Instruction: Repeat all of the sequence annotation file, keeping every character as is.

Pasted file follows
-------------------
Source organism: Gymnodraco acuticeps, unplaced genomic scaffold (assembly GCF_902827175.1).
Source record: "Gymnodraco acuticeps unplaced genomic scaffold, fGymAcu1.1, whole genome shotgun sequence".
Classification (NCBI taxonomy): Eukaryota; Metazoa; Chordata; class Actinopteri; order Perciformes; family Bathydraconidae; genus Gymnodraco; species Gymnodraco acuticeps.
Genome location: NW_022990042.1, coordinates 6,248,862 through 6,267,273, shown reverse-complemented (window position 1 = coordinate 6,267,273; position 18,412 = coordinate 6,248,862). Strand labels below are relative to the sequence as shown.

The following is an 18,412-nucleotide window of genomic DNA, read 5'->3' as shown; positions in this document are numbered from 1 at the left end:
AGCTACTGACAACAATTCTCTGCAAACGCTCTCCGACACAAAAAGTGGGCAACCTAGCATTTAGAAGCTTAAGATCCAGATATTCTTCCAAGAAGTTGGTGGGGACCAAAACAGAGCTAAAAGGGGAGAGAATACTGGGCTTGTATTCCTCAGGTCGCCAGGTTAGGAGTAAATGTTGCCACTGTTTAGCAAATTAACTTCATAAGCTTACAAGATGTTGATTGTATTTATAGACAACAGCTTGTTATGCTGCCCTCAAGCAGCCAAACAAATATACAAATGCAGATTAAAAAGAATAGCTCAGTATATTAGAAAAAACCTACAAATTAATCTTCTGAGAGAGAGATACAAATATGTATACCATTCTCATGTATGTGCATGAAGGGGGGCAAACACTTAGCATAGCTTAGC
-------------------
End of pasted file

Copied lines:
Source organism: Gymnodraco acuticeps, unplaced genomic scaffold (assembly GCF_902827175.1).
Source record: "Gymnodraco acuticeps unplaced genomic scaffold, fGymAcu1.1, whole genome shotgun sequence".
Classification (NCBI taxonomy): Eukaryota; Metazoa; Chordata; class Actinopteri; order Perciformes; family Bathydraconidae; genus Gymnodraco; species Gymnodraco acuticeps.
Genome location: NW_022990042.1, coordinates 6,248,862 through 6,267,273, shown reverse-complemented (window position 1 = coordinate 6,267,273; position 18,412 = coordinate 6,248,862). Strand labels below are relative to the sequence as shown.

The following is an 18,412-nucleotide window of genomic DNA, read 5'->3' as shown; positions in this document are numbered from 1 at the left end:
AGCTACTGACAACAATTCTCTGCAAACGCTCTCCGACACAAAAAGTGGGCAACCTAGCATTTAGAAGCTTAAGATCCAGATATTCTTCCAAGAAGTTGGTGGGGACCAAAACAGAGCTAAAAGGGGAGAGAATACTGGGCTTGTATTCCTCAGGTCGCCAGGTTAGGAGTAAATGTTGCCACTGTTTAGCAAATTAACTTCATAAGCTTACAAGATGTTGATTGTATTTATAGACAACAGCTTGTTATGCTGCCCTCAAGCAGCCAAACAAATATACAAATGCAGATTAAAAAGAATAGCTCAGTATATTAGAAAAAACCTACAAATTAATCTTCTGAGAGAGAGATACAAATATGTATACCATTCTCATGTATGTGCATGAAGGGGGGCAAACACTTAGCATAGCTTAGC